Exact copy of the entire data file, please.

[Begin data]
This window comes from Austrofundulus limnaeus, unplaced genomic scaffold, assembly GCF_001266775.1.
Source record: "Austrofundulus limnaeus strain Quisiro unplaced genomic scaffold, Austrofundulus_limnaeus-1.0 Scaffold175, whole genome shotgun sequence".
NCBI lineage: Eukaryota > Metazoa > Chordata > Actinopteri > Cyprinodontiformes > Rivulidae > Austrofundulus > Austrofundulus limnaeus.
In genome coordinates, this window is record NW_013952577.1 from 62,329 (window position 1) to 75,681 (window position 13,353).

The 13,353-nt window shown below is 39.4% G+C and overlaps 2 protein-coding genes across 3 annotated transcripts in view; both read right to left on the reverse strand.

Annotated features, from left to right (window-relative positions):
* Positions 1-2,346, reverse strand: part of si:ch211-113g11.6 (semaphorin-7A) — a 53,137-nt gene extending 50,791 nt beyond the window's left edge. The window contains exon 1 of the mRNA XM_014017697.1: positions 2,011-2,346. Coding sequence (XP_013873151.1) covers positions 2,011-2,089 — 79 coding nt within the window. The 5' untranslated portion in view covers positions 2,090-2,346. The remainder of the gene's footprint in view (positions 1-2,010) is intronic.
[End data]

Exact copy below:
This window comes from Austrofundulus limnaeus, unplaced genomic scaffold, assembly GCF_001266775.1.
Source record: "Austrofundulus limnaeus strain Quisiro unplaced genomic scaffold, Austrofundulus_limnaeus-1.0 Scaffold175, whole genome shotgun sequence".
NCBI lineage: Eukaryota > Metazoa > Chordata > Actinopteri > Cyprinodontiformes > Rivulidae > Austrofundulus > Austrofundulus limnaeus.
In genome coordinates, this window is record NW_013952577.1 from 62,329 (window position 1) to 75,681 (window position 13,353).

The 13,353-nt window shown below is 39.4% G+C and overlaps 2 protein-coding genes across 3 annotated transcripts in view; both read right to left on the reverse strand.

Annotated features, from left to right (window-relative positions):
* Positions 1-2,346, reverse strand: part of si:ch211-113g11.6 (semaphorin-7A) — a 53,137-nt gene extending 50,791 nt beyond the window's left edge. The window contains exon 1 of the mRNA XM_014017697.1: positions 2,011-2,346. Coding sequence (XP_013873151.1) covers positions 2,011-2,089 — 79 coding nt within the window. The 5' untranslated portion in view covers positions 2,090-2,346. The remainder of the gene's footprint in view (positions 1-2,010) is intronic.